FDI Unfazed by Election Year Uncertainty: Investment Body

By Kyaw Hsu Mon 27 August 2015

RANGOON — Citing strong figures through the first four months of the fiscal year, Burma’s investment commission says it is confident that foreign investment will not be negatively impacted by the political uncertainty that surrounds a general election due Nov. 8.

Aung Naing Oo, secretary of the Myanmar Investment Commission (MIC), said the cloudy political outlook had not made foreign investors gun-shy from April to July, with government data showing a threefold rise in foreign investment when compared with figures over the same period in 2014.

“[Comparing] the number of projects that we’ve approved last year and this year, the project total has almost doubled, and in terms of financing, the number has increased more than three times this year,” he told The Irrawaddy on Wednesday.

According to MIC data, last year’s April-July period saw the commission approve 39 projects totaling US$810 million. The same period this year saw 71 projects approved at a valuation of $2.65 billion.

“There are still almost 40 projects left requiring approval for this year,” Aung Naing Oo said, adding that investment projects tied to the Thilawa special economic zone (SEZ) worth $400 million were not included in the figures for the first four months of 2015-16.

“Our schedule of FDI expectation for this year is $6 billion, but it will be higher than what we expect, like last year,” Aung Naing Oo said.

Some investors thought if they set up their business before the election, they would be ready next year.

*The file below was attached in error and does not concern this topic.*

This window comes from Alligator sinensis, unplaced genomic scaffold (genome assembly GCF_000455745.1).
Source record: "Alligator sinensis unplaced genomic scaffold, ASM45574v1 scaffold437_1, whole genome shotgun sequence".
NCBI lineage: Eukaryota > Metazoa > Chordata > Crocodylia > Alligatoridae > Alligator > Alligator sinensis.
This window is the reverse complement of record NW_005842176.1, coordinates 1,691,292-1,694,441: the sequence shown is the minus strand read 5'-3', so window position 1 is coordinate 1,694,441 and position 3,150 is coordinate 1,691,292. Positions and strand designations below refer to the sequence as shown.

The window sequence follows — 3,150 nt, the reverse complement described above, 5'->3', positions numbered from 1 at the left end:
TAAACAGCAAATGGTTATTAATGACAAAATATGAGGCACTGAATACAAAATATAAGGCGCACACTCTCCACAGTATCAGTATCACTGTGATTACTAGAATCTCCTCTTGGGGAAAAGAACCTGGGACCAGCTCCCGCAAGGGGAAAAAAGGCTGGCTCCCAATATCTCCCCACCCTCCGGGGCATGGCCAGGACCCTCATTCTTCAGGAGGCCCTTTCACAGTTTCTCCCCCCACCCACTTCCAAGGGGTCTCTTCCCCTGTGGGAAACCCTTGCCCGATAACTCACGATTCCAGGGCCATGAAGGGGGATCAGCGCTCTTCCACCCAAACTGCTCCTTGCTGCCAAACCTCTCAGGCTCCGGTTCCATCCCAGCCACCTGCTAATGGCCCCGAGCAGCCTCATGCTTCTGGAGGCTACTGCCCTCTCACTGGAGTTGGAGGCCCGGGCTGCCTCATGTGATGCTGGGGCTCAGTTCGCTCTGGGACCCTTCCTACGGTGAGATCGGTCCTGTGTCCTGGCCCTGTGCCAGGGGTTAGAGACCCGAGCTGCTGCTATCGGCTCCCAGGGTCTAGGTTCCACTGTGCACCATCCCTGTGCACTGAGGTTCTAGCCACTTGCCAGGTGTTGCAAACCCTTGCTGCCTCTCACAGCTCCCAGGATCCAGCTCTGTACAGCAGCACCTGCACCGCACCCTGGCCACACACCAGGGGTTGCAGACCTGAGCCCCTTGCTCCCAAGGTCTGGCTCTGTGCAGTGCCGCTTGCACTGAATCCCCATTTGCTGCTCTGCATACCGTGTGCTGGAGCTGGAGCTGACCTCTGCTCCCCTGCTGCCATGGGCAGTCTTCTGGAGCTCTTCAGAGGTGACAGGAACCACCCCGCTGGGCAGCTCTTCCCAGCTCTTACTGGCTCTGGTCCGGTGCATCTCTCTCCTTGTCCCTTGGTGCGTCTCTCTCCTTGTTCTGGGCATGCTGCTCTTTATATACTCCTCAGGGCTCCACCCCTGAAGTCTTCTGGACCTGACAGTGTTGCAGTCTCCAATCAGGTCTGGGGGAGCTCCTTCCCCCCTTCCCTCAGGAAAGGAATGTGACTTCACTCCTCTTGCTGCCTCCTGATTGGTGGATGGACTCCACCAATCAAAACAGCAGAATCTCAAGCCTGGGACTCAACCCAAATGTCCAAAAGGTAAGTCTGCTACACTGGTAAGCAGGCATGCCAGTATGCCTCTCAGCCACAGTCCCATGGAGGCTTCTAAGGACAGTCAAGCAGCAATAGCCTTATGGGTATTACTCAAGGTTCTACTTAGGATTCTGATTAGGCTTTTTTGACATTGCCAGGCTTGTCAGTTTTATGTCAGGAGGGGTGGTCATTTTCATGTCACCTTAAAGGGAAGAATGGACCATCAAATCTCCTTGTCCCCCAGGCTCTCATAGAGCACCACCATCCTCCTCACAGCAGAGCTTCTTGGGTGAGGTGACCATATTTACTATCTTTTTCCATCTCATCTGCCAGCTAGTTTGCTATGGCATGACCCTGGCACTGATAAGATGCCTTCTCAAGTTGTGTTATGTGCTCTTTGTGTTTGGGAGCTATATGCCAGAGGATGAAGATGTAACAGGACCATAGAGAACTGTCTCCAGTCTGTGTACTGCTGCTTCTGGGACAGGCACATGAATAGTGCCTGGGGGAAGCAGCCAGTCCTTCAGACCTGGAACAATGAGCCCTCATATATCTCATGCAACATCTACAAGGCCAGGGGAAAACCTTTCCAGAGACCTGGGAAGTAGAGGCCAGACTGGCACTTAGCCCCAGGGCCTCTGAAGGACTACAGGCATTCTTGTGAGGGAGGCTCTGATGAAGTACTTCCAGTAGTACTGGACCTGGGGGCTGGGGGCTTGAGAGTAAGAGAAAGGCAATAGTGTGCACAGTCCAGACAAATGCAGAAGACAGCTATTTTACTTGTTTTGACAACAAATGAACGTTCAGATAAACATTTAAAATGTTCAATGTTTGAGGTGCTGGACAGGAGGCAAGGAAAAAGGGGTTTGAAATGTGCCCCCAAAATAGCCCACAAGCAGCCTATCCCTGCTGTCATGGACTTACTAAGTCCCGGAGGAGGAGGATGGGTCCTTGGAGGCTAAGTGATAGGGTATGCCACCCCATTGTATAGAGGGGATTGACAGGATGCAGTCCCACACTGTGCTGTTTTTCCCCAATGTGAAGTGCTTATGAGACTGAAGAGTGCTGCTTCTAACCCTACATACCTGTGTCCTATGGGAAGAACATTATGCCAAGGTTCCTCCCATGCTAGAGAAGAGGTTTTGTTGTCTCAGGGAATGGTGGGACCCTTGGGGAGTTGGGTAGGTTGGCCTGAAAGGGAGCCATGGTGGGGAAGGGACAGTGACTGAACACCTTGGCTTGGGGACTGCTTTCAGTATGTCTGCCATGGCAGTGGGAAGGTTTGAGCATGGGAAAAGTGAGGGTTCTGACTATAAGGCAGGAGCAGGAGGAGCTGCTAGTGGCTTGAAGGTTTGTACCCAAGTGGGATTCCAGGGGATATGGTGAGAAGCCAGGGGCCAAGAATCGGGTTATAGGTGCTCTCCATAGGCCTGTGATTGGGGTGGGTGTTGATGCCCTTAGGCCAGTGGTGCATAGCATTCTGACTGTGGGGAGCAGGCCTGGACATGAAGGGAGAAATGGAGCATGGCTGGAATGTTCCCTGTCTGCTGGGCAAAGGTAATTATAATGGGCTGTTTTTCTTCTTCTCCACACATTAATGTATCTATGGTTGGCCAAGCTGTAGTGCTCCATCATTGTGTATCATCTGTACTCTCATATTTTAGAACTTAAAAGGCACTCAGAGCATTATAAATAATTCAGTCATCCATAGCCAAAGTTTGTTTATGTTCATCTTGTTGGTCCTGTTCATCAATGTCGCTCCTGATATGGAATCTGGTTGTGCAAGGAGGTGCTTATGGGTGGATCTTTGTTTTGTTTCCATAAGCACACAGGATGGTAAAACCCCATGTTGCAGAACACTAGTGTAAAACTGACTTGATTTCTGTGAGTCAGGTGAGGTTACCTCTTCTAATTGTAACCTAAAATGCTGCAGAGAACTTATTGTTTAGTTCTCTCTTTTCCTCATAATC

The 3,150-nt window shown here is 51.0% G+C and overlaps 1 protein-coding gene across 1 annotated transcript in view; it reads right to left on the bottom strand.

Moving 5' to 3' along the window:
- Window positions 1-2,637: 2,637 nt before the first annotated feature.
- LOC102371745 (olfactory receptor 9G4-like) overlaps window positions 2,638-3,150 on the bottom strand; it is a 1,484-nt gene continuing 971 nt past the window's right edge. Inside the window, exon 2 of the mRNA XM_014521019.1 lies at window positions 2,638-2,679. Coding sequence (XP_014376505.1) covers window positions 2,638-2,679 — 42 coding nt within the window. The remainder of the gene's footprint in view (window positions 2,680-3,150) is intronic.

Last year, though the government forecast $5 billion in FDI, the figure reached $8 billion.

Myat Thin Aung, chairman of the Hlaing Thayar Industrial Zone, said rather than wait on the results of the November vote, some investors were seeking an early-mover advantage.

“Some investors thought if they set up their business before the election, they would be ready next year. Most of them are from the manufacturing sector, such as garment makers,” he said.

“Garment factories are still coming, even though there is the election, but for heavy industry, it will lag as the government still can’t provide electricity and land for investors,” Myat Thin Aung said.

Last year’s record $8 billion in FDI was a doubling of the country’s 2013-14 total.

Despite MIC’s approval of $8 billion in foreign investment in 2014-15, Aung Naing Oo said only $3 billion had entered the country last year.

“It’s typical; for example, though they’ve pledged to invest $10 million, it will come as $6 million in equipment, then the rest comes in cash year by year,” he said.

Currently, the top foreign investment sectors in Burma are power (33 percent), manufacturing (22 percent), oil and gas (20 percent), telecommunications (11 percent), and hotels and tourism (5 percent), according to MIC data.

Singapore was the top foreign investor through the first four months of the current fiscal year, with commitments totaling $1.6 billion. The Netherlands ($430 million) and India ($219 million) were second and third.